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Why do female orcas live so long after they stop having babies?

Why do female orcas live so long after they stop having babies?

Orcas are one of only five species known to experience menopause and females can live...
The Risso’s collective – collaborating with scientists all over the world

The Risso’s collective – collaborating with scientists all over the world

Risso’s dolphins are big. They grow up to four metres in length and with their...
Rastus – the tale of an extraordinary dog and his love of dolphins

Rastus – the tale of an extraordinary dog and his love of dolphins

Dr Nicolette Scourse is an academic, educator, author and illustrator with a passion for whales,...
Antarctic minke whale alongside Japanese whaling ship.

What now for the whales of Japan?

News that Shinzo Abe is stepping down as Japan’s prime minister could be another nail...
A little slice of heaven – amazing dolphin sightings around the Isle of Lewis, Scotland.

A little slice of heaven – amazing dolphin sightings around the Isle of Lewis, Scotland.

As I headed up north to begin my 2020 summer fieldwork season here on the...
Successful campaigning starts at home – how WDC supports grassroots end captivity campaigners

Successful campaigning starts at home – how WDC supports grassroots end captivity campaigners

For the last 20 years, I’ve been leading Whale and Dolphin Conservation's work to end...
Working with Amazon communities to protect pink river dolphins

Working with Amazon communities to protect pink river dolphins

Whale and Dolphin Conservation is a founding supporter of the Natutama Foundation. Natutama works in...
Tahlequah the orca is pregnant and I’m holding my breath

Tahlequah the orca is pregnant and I’m holding my breath

I felt such conflicting emotions when I heard the news that Tahlequah is expecting a...

Arctic Adaptations

It can be very hard to find whales in the wild – they spend very little time at the surface, and not much of their body comes out of the water when they do break the line between our world and theirs.  The bright white bodies of beluga whales are easy to see from a distance when they are at the surface, but they usually appear as tiny white dots that emerge and are gone again in as little as three seconds – maybe it was just an ice floe!  Belugas lack a distinguishing feature that helps whale-watchers find other species (like orcas) at the water’s surface – a dorsal fin!  Belugas (and their cousin, the narwhal) are among the small number of whale species that don’t have fins on their back.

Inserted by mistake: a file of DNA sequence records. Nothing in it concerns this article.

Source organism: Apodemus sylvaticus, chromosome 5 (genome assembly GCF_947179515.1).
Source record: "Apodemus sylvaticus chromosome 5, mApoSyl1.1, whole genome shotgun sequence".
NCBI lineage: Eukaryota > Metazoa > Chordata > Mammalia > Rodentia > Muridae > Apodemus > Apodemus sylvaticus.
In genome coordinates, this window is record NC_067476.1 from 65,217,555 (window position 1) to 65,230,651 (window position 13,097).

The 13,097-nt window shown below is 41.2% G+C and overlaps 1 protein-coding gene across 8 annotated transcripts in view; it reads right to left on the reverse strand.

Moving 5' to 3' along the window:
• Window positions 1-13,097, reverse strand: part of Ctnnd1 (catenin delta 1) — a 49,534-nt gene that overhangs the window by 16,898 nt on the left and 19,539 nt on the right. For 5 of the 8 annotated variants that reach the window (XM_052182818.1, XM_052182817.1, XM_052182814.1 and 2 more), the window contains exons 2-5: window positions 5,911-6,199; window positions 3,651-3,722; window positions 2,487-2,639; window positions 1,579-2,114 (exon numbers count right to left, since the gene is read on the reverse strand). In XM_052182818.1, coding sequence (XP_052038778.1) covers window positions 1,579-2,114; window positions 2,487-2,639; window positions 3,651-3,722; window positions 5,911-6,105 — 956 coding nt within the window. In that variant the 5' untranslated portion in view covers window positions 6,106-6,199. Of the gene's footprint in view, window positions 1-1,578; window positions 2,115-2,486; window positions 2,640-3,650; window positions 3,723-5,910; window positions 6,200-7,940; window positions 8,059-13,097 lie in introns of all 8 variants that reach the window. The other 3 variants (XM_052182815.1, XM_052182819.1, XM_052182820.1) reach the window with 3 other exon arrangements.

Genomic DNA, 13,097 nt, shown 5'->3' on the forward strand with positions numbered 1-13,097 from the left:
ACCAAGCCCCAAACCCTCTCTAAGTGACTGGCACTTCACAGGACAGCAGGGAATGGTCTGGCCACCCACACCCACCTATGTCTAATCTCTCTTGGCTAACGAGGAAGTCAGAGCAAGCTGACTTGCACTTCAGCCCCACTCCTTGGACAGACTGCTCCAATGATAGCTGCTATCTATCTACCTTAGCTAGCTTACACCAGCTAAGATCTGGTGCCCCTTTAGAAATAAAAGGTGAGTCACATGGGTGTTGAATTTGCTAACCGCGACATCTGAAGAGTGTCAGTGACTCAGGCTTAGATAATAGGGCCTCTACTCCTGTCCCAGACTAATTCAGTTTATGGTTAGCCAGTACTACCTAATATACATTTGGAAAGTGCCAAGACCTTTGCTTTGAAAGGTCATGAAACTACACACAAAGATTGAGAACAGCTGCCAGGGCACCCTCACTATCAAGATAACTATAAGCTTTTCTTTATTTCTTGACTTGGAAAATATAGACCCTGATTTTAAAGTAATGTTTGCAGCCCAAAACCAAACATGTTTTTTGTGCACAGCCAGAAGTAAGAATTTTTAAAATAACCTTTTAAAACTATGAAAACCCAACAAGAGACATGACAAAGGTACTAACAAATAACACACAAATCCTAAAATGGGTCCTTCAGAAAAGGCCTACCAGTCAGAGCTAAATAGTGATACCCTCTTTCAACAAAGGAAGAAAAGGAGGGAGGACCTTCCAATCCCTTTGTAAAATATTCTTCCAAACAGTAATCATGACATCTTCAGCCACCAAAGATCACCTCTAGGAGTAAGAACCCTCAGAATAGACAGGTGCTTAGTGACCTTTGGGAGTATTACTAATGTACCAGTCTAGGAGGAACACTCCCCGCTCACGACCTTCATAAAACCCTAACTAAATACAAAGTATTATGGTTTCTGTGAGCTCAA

For these arctic animals, lacking a dorsal fin provides a number of advantages in their unique environment: it cuts down on surface area, preventing heat loss, and allows them to travel closely under ice sheets.  Instead of the fin, belugas have a prominent dorsal ridge on their back – a firm crest that may be used to break open breathing holes in arctic ice sheets.

 

These belugas lack dorsal fins, an important adaptation in arctic waters.

This week, we’re asking home improvement mega-chain Home Depot to help keep these ice-adapted animals in the arctic waters where they belong.  On their website, Home Depot asserts that they “exercise good judgment by ‘doing the right thing’ instead of just ‘doing things right.’ We strive to understand the impact of our decisions, and we accept responsibility for our actions.”  Let’s encourage Home Depot to live up to their own high standards – send an email to tell them: “Home Depot, do the right thing and don’t sponsor Georgia Aquarium’s attempt to import wild belugas.  Whales belong in the wild!

 

Our campaign to target the sponsors of the Georgia Aquarium is winding down, but we still have a few weeks to go, and we’ve had good feedback from some of the sponsors!  By sharing your thoughts with them, you are encouraging them to learn more about the issue of captivity and exactly what they’re supporting when they sponsor the Georgia Aquarium, and they are reconsidering that decision!  See you next week for our next beluga fun fact!